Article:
Though a newly regulated midwifery program is the news this week, Midwifery is nothing new in Newfoundland.

In fact, midwifery used to be a perfectly good solution to having so many communities without easy access to hospitals for childbirthing. A midwife can do for you what a hospital does, and in a 1-on-1 capacity. Midwifery also eases the workloads of hospital nurses and doctor … which saves us a buck in healthcare costs (Newfoundland’s #1 tax-dollar burden)

Back in 1892, when the famous Dr. Wilfred Grenfell arrived in our province, he immediately established hospitals staffed by British midwives, many of whom were also nurses.

Come 1920, things were regulated better when Government appointed a board to provide midwives with a license to practice. Most of these midwives worked in rural communities that didn’t have hospitals for childbirths.

Because these outports were responsible for paying the nurse or midwife’s salary, NONIA (a store now located on Water Street in St. John’s) was formed to fund midwifery in outport Newfoundland by selling crafts and knit wares. NONIA stands for The Newfoundland Outport Nursing and Industrial Association.

In the 1930s, the Department of Health started building “cottage hospitals” as alternatives to more expensive and expansive hospitals. Many women gave birth to many of our descendents in these nurse or nurse-midwife run cottage hospitals.

Women who were not nurses were brought to St. John’s to attend a 2-month training course at the Grace General Hospital. Essentially, every community had their own midwife, and as she neared retirement age, the community would choose and offer up an apprentice to help the midwife, while learning from her. Then off to the 2-month bootcamp at the Grace Hospital in town she went,  to get certified.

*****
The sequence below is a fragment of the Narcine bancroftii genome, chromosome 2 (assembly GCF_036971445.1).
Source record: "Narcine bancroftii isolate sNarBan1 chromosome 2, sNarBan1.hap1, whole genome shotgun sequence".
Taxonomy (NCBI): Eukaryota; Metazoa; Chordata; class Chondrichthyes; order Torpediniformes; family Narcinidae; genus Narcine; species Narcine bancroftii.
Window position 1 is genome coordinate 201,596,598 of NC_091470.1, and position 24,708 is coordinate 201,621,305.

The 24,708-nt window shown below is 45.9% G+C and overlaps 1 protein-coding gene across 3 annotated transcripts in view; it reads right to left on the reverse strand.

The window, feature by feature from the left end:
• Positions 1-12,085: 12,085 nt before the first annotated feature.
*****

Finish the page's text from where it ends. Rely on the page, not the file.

Midwives were equal parts healthcare professionals and entrepreneurs: families paid that what they could afford.

So What Ever Happened to Midwifery in Newfoundland?

Where midwifery starts to die off a little in our province’s history is in the years after we joined Canada.

Specifically, 1958’s “Hospital Insurance Act” essentially meant women no longer had to pay to be tended to during childbirth. Free care in hospitals, and enhanced transportation to hospitals, saw more women going to hospitals to give birth. By the 1960s, there were years of no new applications for midwifery licenses.

Government took a lack of uptake on midwifery certifications to mean midwives were a thing of the past, and folded the board assigned to certifying midwives. The problem-solving convinience and financial perks of midwifery and a renewed interest in reinstating it in NL has been re-gaining momentum here the last ten years.

In April of 2016, Newfoundland & Labrador’s minister of Health and Community Services announced the introduction of new regulations governing the practice of midwifery in Newfoundland and Labrador, and a new college has been struck up for training, the College of Midwives of Newfoundland and Labrador.

“These new regulations will facilitate the safe and responsible governance of midwifery in our province,” said Minister Haggie at the time. “These new regulations [outline] exactly what is required to practice here in Newfoundland and Labrador.”